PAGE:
Let me begin with the Ice Dance competition. I was very happy to see Delobel and Schoenfelder of France win this. Eleven (yes...eleven!) consecutive appearances and in the first ten they had never won a medal...what perserverance! Their program set to the movie soundtrack "The Piano" is beautiful. While I felt they didn't skate as well as they did at the Grand Prix Final or Europeans, they were clearly the class of the field! What a huge outcome for the Canadians, Virtue and Moir, who took silver! I made a bold prediction earlier this season...that this team would challenge for the podium...and not to toot my horn but I was right! Their "The Umbrellas of Cherbourg" program is just magical and I think Igor Speilband has truly worked his magic with this team...breathtaking. They had fantastic speed at the end of the program. Also, Susie Wynne made some great comments at the Four Continents Cup and they actually made the changes, going back to their original outfits that worked better and redoing the choreography to really bring back the speed, outstanding! I have a bit of an issue with the brionze medalists. While RussiansKhoklova and Novitski have made improvements in their skating and their lifts are amazing and crowd pleasing, I don't beleive their connective footwork, step sequences, or side by side movements are great and I feel they were given a big gift in that bronze medal. Kudos to the the Americans Belbin and Agosto for sticking with it after the fall in that Compolsory Dance and skating well from that point on...they just had to much ground to make up after that fall (however, a bit ridiculous that they lost ground to the Russians in the Original Dance!). They too had, in my opinion, an amazing Free Dance. Three spots for the U.S. in Ice Dance in L.A. due to Tanith and Ben's fourth and Davis and White's sixth place finishes.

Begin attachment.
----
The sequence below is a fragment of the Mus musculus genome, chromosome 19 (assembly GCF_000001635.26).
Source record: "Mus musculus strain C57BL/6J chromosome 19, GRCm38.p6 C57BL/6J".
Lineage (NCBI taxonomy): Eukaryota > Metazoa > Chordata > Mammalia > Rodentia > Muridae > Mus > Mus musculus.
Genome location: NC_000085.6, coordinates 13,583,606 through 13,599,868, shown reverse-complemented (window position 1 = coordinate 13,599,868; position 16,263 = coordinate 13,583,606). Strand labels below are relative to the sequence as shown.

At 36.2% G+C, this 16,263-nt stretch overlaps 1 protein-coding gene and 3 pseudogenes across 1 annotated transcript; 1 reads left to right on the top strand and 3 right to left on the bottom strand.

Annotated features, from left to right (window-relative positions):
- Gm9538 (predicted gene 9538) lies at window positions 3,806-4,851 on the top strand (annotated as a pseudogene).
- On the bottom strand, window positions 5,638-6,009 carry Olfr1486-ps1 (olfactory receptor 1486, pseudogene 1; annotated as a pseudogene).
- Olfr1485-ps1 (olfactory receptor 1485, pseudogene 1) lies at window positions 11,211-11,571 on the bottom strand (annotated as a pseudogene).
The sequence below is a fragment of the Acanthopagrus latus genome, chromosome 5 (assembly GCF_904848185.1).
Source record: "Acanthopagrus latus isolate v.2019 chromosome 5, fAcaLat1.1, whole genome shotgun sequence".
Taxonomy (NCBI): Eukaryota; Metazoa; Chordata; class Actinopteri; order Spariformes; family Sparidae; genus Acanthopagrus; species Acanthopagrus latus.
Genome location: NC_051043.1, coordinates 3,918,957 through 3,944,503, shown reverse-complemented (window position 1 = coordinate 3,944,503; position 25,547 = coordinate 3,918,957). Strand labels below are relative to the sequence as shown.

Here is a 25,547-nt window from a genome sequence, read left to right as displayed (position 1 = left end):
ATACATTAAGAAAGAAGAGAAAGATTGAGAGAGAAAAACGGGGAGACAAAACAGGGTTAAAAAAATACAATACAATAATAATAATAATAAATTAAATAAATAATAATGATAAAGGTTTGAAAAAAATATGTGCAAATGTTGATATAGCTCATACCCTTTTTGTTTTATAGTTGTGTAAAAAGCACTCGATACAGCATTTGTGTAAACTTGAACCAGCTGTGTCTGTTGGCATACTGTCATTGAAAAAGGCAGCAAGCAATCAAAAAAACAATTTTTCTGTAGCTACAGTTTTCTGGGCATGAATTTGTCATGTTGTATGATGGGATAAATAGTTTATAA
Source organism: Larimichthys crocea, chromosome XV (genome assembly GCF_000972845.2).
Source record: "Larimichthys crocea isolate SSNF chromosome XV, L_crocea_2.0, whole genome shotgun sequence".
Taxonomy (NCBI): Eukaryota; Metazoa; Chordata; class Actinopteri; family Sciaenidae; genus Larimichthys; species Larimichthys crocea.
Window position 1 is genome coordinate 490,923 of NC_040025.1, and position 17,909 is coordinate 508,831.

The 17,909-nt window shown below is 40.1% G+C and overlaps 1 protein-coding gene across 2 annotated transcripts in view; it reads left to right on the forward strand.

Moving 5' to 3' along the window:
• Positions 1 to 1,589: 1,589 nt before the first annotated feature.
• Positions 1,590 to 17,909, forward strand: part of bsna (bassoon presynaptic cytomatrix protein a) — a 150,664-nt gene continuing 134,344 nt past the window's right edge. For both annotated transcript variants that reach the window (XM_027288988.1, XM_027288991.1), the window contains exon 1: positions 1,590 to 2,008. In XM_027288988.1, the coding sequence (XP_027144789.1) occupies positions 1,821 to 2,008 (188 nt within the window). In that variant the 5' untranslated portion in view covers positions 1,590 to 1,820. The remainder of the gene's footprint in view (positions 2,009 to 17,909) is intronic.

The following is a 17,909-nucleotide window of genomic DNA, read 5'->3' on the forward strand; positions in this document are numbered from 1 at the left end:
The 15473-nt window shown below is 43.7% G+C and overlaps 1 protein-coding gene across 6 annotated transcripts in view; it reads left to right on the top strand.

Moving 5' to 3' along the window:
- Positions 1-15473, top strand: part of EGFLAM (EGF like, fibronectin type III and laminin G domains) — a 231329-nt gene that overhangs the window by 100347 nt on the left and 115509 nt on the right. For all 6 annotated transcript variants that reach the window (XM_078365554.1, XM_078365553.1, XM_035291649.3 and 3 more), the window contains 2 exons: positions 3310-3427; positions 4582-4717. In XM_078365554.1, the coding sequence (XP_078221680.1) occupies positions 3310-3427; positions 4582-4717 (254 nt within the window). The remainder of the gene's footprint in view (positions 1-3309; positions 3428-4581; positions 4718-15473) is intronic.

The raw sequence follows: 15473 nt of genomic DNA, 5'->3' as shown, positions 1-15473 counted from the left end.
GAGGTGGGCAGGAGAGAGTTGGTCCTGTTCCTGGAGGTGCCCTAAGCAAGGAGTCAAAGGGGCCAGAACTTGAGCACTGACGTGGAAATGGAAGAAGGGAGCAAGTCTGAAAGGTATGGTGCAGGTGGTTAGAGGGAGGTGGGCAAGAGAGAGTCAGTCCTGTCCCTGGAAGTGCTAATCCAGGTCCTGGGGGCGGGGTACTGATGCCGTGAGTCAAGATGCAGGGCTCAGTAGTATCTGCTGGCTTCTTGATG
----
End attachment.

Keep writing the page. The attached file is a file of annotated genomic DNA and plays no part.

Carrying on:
With the men I must first issue an apology. True story: I had written Jeffery Buttle off this season. In my poll, I didn't even include him because after his less than great Grand Prix Season and failure to recapture his Canadian title, I just didn't think he had it in him to win...or even medal really. But alas, Jeffery Buttle has won the men's title in Goteborg, becoming the first Canadian since Elvis Stojko in 1997 to do so. Buttle had a clean free skate that lacked a quad so when the huge technical score came up I was at first shocked considering Brian Joubert, who ended up with the silver, had posted a big number just before him and seemed like the easy winner. But I rewound the TiVo and grabbed a calculator and added up the jump points between Joubert and Buttle and sure enough Buttle had a higher number. France's Joubert took out his quad combo and played it safe. Buttle threw everything he had and did it all with positive GOE's. That, along with level three and four spins and footwork made the difference. Not to take anything away from Joubert, he was great, especially considering the season he's had, that was an accomplishment. Nice to see the imporvements in his skating as well. And very well done for Johnny Weir as well, winning that bronze (the only medal for the U.S. at these worlds), and showing that his hard work has paid off. Also, that bronze medal when combined with Stephen Carriere's 10th place finish will earn three spots for the U.S. men in L.A. next year. The top three men's performances which dazzled were a stark contrast to the other men who seemed to self-implode. Verner, Takahashi, and Lambiel...all considered to be leading contenders for gold self-destructed and failed to skate well here in this event. I kind of feel like this event went to the underdogs!